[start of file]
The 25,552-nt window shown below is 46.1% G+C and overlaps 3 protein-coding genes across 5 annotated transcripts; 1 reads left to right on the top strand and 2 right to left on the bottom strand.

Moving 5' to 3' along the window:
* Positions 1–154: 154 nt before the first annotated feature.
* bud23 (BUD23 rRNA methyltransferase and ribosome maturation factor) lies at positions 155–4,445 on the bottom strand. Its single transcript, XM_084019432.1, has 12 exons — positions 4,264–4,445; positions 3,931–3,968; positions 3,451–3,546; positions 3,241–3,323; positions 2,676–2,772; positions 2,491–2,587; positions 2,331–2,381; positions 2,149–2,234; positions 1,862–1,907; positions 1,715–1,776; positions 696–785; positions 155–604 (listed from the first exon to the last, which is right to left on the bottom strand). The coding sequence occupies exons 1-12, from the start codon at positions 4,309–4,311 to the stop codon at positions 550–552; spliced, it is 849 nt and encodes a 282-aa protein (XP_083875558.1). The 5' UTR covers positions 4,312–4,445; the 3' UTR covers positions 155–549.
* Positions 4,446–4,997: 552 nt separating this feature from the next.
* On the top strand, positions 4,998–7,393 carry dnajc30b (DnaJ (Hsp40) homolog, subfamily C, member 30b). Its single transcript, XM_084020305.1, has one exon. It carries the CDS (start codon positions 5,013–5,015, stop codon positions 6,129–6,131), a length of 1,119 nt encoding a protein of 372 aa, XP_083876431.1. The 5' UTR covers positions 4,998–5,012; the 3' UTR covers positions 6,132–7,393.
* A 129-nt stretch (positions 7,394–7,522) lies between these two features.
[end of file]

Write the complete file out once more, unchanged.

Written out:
The 25,552-nt window shown below is 46.1% G+C and overlaps 3 protein-coding genes across 5 annotated transcripts; 1 reads left to right on the top strand and 2 right to left on the bottom strand.

Moving 5' to 3' along the window:
* Positions 1–154: 154 nt before the first annotated feature.
* bud23 (BUD23 rRNA methyltransferase and ribosome maturation factor) lies at positions 155–4,445 on the bottom strand. Its single transcript, XM_084019432.1, has 12 exons — positions 4,264–4,445; positions 3,931–3,968; positions 3,451–3,546; positions 3,241–3,323; positions 2,676–2,772; positions 2,491–2,587; positions 2,331–2,381; positions 2,149–2,234; positions 1,862–1,907; positions 1,715–1,776; positions 696–785; positions 155–604 (listed from the first exon to the last, which is right to left on the bottom strand). The coding sequence occupies exons 1-12, from the start codon at positions 4,309–4,311 to the stop codon at positions 550–552; spliced, it is 849 nt and encodes a 282-aa protein (XP_083875558.1). The 5' UTR covers positions 4,312–4,445; the 3' UTR covers positions 155–549.
* Positions 4,446–4,997: 552 nt separating this feature from the next.
* On the top strand, positions 4,998–7,393 carry dnajc30b (DnaJ (Hsp40) homolog, subfamily C, member 30b). Its single transcript, XM_084020305.1, has one exon. It carries the CDS (start codon positions 5,013–5,015, stop codon positions 6,129–6,131), a length of 1,119 nt encoding a protein of 372 aa, XP_083876431.1. The 5' UTR covers positions 4,998–5,012; the 3' UTR covers positions 6,132–7,393.
* A 129-nt stretch (positions 7,394–7,522) lies between these two features.